At the hearing, Maryland police chief Jim Johnson, who is also the Chair of the National Law Enforcement Partnership to Prevent Gun Violence, echoed the arguments of Kelly and Durbin almost to the letter, and said the law enforcement officials in his organization agree. So on background checks right now, here’s the score: It’s the NRA, the gun industry, and leading GOP (and a few red state Dem) officials on one side, and the nation’s law enforcement officials and the vast majority of the American public, Republicans, NRA households and gun owners included, on the other.

    true that
    Chubasco.jpg
  • seajay-1seajay-1 Posts: 4,736 Captain
    chubasco wrote: »
    By Greg Sargent , Updated: January 30, 2013

    Perhaps the most important moment so far in today’s Senate Judiciary hearing on guns came when astronaut Mark Kelly directly confronted NRA head Wayne LaPierre over the shooting of his wife, Gabrielle Giffords. Between that exchange and another one involving Senator **** Durbin, LaPierre’s argument was completely unmasked for the sham that it is.

    During the hearing, LaPierre repeatedly voiced the talking point that there’s no need to expand the background check system because criminals don’t cooperate with background checks. Kelly responded:

    The Tuscon shooter was an admitted drug user. He was rejected from the U.S. Army because of his drug use. He was clearly mentally ill. And when he purchased that gun in November, his plan was to assassinate my wife and commit mass murder at that Safeway in Tucson. He was a criminal. Because of his drug use, and because of what he was planning on doing. But because of these gaps in the mental health system, in this case, those 121,000 records, I admit did not include a record on him. But it could have.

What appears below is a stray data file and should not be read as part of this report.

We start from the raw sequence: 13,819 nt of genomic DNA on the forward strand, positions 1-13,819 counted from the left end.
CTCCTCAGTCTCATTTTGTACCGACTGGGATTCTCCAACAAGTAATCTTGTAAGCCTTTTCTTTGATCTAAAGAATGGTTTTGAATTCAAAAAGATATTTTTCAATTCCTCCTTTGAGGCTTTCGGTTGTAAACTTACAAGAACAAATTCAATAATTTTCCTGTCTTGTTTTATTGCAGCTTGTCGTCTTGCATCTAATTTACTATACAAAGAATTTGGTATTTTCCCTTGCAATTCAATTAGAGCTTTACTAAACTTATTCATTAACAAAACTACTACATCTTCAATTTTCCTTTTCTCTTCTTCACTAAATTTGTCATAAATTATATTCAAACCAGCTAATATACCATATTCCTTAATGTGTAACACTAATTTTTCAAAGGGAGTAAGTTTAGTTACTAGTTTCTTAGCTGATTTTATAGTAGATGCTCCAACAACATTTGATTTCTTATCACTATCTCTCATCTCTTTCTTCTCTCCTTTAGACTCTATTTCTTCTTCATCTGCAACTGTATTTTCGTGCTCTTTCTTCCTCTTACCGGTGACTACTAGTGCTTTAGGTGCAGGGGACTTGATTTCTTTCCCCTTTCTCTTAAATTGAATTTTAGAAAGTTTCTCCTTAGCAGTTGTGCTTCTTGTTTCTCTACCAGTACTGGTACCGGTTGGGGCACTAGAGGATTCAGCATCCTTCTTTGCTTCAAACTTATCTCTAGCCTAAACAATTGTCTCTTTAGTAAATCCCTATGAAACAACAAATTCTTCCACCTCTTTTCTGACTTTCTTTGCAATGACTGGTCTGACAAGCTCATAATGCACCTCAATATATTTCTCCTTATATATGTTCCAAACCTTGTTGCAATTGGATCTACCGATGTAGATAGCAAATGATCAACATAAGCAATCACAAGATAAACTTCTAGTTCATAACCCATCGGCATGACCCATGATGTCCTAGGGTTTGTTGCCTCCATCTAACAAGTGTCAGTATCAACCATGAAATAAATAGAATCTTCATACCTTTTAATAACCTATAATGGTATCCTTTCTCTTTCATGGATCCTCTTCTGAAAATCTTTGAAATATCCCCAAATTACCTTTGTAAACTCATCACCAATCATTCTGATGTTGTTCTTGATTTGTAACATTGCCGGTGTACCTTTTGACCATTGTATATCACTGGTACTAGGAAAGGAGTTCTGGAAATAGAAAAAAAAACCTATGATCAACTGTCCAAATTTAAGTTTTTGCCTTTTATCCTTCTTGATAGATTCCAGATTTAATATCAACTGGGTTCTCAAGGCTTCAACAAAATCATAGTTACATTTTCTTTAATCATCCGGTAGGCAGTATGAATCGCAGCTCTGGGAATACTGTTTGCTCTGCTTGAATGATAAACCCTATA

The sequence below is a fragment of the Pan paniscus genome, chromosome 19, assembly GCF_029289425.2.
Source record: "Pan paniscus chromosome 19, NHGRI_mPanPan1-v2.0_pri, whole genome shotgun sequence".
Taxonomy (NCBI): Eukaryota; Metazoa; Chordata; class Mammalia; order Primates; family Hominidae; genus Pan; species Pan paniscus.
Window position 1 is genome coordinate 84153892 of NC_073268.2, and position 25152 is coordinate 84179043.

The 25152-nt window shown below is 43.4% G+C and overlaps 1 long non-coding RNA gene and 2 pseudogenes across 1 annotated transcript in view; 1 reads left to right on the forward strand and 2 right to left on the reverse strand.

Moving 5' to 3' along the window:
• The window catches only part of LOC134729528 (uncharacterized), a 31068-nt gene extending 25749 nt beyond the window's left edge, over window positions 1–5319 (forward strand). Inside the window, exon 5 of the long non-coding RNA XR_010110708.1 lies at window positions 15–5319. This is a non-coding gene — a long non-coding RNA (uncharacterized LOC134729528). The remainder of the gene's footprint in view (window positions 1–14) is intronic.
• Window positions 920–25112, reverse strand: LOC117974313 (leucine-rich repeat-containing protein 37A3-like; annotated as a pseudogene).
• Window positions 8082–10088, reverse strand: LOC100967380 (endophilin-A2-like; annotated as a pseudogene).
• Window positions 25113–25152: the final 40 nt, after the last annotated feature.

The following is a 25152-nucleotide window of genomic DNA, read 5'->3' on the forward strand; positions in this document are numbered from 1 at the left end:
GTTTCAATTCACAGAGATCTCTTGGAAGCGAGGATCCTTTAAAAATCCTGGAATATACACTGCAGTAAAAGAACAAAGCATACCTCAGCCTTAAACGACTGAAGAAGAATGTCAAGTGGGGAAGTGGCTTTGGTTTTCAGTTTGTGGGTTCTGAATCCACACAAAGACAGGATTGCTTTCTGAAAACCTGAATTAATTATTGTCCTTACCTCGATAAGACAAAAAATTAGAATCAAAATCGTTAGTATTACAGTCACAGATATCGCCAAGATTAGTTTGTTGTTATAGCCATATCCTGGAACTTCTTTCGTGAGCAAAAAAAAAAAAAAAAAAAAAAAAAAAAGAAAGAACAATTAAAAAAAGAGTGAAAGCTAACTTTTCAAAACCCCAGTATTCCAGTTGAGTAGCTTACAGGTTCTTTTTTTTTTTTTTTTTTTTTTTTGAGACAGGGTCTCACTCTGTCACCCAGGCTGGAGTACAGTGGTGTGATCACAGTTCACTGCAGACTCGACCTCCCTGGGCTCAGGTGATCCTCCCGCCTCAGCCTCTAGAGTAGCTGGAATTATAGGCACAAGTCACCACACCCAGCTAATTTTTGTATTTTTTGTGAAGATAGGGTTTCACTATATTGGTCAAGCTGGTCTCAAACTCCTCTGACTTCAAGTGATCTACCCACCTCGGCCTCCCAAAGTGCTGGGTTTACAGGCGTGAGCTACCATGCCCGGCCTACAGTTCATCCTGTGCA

And if it did, he would have failed that background check. he would have likely gone to a gun show, or a private seller, and avoided that background check. But if we close that gun show loophole, if we require private sellers to complete a background check, and we get those 121,000 records and others into the systems, we will prevent gun crime. That is an absolute truth. It would have happened in Tucson. My wife would not have been sitting here today if we had stronger background checks.